Kindergarten students who take the school bus to miss fewer classes than children who commute to school in other ways, according to new research.
Using a national sample of 14,370 kindergarten students from a U.S. Department of Education study, Michael A. Gottfried, an associate professor of education at the University of California, Santa Barbara, found that in the 2010–2011 school year, public school kindergarten children who took the bus were two percentage points less likely to miss more than 10 days than students in the same school district.
Taking the bus could potentially reduce the number of U.S. public school kindergartners who are chronically absent by almost 50,000 students, according to additional analysis by Gottfried.
Previously published research has found that kindergarten students with more absences have lower test scores in kindergarten and in future years. But it does not end with test scores. Generally, students who miss more school also tend to have higher rates of grade retention and dropout, more difficulty with social development, greater feelings of alienation, increased drug and alcohol use in young adulthood, and worsened employment prospects.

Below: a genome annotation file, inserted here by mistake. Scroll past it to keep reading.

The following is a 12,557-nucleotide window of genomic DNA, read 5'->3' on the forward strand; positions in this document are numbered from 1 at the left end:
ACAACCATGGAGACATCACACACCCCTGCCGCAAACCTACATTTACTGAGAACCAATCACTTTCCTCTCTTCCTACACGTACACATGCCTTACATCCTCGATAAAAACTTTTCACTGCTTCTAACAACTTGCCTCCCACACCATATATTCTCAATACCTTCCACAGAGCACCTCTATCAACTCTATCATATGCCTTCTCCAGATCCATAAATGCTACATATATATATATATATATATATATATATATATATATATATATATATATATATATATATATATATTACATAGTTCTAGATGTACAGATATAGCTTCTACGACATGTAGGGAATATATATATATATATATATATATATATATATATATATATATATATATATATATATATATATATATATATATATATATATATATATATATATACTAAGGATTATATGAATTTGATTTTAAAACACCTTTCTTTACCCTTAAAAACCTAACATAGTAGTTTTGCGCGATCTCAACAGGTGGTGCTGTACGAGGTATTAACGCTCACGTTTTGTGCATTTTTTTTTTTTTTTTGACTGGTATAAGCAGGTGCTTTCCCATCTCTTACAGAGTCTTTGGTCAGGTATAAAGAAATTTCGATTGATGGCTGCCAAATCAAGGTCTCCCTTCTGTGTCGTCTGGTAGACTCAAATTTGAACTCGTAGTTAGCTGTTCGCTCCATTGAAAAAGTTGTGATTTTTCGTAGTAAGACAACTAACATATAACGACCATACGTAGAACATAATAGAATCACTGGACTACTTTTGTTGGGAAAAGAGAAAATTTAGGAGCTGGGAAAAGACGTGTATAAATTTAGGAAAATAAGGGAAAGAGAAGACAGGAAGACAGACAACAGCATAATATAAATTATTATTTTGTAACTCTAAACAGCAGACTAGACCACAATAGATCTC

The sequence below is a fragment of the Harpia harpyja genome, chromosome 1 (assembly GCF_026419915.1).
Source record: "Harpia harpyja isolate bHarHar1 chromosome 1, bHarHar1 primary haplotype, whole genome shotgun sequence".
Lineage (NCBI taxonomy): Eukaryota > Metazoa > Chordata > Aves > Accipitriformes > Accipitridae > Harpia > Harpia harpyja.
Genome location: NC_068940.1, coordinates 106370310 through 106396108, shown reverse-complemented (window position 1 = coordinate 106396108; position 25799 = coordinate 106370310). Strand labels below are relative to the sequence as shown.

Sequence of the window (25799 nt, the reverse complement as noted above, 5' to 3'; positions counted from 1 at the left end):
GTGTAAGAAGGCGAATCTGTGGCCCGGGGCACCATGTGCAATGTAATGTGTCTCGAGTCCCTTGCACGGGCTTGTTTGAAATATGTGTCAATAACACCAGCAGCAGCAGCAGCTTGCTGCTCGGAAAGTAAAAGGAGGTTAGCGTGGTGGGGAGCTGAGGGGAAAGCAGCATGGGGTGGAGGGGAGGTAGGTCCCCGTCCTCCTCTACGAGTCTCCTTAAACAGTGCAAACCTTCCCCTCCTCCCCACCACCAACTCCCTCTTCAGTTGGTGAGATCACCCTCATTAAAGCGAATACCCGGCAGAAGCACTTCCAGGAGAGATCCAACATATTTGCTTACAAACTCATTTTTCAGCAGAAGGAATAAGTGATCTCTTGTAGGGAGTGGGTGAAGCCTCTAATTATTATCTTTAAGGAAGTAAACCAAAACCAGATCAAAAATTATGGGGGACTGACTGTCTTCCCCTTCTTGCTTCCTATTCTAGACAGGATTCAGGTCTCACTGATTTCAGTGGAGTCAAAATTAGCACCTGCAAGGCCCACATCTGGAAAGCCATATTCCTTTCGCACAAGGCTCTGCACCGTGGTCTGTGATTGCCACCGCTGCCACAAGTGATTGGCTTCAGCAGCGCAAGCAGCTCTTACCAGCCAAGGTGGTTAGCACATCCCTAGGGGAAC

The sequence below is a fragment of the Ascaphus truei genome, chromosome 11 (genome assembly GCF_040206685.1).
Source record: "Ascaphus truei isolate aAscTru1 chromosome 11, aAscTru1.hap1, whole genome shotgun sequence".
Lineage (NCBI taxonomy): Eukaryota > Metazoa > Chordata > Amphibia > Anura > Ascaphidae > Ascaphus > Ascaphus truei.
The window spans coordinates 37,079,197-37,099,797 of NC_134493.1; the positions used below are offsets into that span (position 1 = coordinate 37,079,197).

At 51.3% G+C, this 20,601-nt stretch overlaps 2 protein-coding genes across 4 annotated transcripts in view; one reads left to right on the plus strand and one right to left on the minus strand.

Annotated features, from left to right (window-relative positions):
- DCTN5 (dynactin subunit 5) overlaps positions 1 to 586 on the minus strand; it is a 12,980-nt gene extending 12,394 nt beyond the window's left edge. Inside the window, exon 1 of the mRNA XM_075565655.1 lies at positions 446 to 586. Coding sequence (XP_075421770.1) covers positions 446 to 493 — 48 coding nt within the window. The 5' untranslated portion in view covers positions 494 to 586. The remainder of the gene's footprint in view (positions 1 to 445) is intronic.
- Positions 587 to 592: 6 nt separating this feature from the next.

“Reducing absenteeism in young children is critically important to their futures,” Gottfried said. “Absenteeism in kindergarten has been shown to have short- and long-term links to poor academic performance and future absenteeism.”
His study was published in Educational Evaluation and Policy Analysis, a peer-reviewed journal of the American Educational Research Association.
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